The recent fighting between Israeli troops and Hezbollah militants devastated large areas of Lebanon. For the past month, VOA correspondent Margaret Besheer has been reporting on the conflict and the impact it has had on the Lebanese people. In this reporter's notebook, she shares impressions from her first visit to some of the towns in south Lebanon that were at the heart of the fighting, starting from the southern coastal city of Tyre.
My route took me southeast through Qana to Bint Jbeil, and ended in Maroun al Ras, very close to the southern border with Israel.
More than a month of air strikes and ground fighting has left these villages looking like an earthquake zone. The scene is much the same in village after village: houses and shops collapsed like a stack of pancakes, with twisted steel rods protruding from the rubble like the tentacles of an octopus. The olive trees that are so prevalent in this part of the country are coated in white dust that looks like a strange snow.
At Qana, a makeshift cemetery holds the remains of 27 people, mostly women and children, who were killed in the basement of a house during an Israeli air strike. Their graves are marked with wooden signs that bear the pictures of many smiling children.
A man named Mohammed, who is wearing a baseball hat with the Hezbollah logo on it, says somberly that many residents have not come back.
Passing among the towns, I see a new site in south Lebanon: Lebanese soldiers. It is the first time the army has been deployed in this area in more than 30 years. But at every checkpoint, the yellow and green flag of Hezbollah flies next to the flag of the Lebanese state.
At the town of Siddiqine, where there is hardly a house still standing on the main road, I find Abdullah Balhas and some of his friends.
He says he does not mind that the army is here, but he says Hezbollah is also still present, and he is one of them. He adds that he has put away his gun, but will get it out again, if the Israelis return.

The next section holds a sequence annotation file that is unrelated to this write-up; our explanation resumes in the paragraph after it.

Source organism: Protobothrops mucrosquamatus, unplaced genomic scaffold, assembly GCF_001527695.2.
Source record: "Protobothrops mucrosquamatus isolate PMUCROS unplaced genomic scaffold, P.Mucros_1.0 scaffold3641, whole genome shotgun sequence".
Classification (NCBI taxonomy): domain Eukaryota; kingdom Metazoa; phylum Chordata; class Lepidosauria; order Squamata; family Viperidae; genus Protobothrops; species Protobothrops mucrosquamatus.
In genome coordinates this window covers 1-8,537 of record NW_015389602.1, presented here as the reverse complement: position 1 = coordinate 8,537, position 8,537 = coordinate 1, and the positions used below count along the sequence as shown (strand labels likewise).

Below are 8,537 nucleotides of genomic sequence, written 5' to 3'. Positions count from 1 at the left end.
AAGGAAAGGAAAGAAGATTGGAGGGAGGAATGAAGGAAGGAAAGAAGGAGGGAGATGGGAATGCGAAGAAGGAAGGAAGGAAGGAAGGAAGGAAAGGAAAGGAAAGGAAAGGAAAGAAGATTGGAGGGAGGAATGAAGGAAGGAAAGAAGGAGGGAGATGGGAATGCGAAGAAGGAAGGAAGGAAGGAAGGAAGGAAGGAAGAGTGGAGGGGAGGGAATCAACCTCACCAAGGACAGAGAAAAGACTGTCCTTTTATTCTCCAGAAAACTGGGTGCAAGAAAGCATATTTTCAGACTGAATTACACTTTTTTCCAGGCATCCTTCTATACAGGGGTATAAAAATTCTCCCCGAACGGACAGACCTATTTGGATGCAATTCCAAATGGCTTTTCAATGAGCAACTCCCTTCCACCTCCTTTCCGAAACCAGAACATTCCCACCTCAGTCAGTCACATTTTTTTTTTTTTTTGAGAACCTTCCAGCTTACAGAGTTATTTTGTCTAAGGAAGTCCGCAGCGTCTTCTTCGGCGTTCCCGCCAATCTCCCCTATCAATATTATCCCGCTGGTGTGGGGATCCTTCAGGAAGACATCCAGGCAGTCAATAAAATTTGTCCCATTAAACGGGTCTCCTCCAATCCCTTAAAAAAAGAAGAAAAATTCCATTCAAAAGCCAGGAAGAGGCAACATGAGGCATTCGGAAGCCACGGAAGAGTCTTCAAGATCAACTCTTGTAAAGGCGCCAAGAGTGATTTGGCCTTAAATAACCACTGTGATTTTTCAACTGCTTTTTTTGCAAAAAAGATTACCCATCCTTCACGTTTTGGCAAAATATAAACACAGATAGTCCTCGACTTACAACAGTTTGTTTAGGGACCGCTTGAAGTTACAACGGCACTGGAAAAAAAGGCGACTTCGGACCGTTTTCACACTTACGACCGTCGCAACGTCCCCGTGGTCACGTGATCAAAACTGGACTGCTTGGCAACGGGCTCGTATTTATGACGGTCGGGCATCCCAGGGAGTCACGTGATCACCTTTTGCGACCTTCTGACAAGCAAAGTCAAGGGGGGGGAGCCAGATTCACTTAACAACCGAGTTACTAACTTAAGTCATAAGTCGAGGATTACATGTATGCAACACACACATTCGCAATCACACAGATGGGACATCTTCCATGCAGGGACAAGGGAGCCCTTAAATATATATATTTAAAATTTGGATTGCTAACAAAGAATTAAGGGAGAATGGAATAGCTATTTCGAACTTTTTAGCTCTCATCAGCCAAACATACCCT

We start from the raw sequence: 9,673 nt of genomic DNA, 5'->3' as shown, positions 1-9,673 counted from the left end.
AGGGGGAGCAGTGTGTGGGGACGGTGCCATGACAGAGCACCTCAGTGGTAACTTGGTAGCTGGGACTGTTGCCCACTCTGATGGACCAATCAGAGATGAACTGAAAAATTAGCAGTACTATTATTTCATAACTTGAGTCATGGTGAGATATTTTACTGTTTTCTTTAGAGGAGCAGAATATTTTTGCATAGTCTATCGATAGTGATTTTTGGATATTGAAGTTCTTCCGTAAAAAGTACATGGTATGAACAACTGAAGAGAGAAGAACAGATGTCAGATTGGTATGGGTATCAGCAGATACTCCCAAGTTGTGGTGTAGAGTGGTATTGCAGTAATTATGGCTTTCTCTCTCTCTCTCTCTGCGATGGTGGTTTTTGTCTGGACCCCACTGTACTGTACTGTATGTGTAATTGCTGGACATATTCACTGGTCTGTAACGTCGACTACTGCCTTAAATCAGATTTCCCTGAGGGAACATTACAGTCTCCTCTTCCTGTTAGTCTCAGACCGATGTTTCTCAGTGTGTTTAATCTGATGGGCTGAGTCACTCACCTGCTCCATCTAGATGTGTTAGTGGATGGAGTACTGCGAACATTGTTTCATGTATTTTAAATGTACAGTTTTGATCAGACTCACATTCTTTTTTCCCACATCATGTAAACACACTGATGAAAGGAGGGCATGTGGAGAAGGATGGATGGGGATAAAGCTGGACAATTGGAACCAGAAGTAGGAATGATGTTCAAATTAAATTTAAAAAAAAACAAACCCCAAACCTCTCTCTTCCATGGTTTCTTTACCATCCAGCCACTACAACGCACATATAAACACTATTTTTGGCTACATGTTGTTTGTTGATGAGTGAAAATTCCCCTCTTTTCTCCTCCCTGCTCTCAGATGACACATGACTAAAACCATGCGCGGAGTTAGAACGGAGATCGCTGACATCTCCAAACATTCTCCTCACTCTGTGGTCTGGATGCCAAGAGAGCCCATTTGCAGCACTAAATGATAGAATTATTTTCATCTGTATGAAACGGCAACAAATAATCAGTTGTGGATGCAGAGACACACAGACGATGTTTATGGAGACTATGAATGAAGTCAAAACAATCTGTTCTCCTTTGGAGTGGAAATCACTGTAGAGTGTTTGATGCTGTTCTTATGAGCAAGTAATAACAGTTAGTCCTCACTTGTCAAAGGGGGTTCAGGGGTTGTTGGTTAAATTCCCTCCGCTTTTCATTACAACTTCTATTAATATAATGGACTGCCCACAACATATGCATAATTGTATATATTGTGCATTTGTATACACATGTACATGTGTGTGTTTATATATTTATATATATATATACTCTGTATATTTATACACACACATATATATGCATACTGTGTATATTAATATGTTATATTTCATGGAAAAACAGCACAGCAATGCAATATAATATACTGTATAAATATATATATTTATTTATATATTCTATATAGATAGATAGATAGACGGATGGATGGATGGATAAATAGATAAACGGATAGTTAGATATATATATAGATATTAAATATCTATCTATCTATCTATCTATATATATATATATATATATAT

On the outskirts of Siddiqine, children are chasing after the ice cream truck, as it bounces along the broken roads. For them, at least one summer pleasure has returned.
At Bint Jbeil, residents are out in force trying to clean up the crumbled concrete that used to be their town. It is a monumental task. The main market was destroyed, as were many homes. Bint Jbeil's two schools were both badly damaged. The façade of one has been completely sheared off, giving it the appearance of a doll's house displaying the children's desks. The start of the school year has been delayed until October, but it is not clear yet what exactly will be used as a school building.
Walking down the street, I nearly trip over the remnant of an Israeli missile lying on the sidewalk. It is not the only one I come across this day.
Arriving to Maroun al Ras, I am struck by how quiet it is. There are no people, no animals, not even a bird. In a word, there is no life.
But despite the devastation, south Lebanon's beauty shines through. There are rolling hills with sweeping vistas of olive and citrus orchards, crowned by a perfect blue sky. Closer to Tyre, over the top of the hills, the Mediterranean shimmers in the distance. I begin to understand why the residents of the south rushed home as soon as the fighting stopped.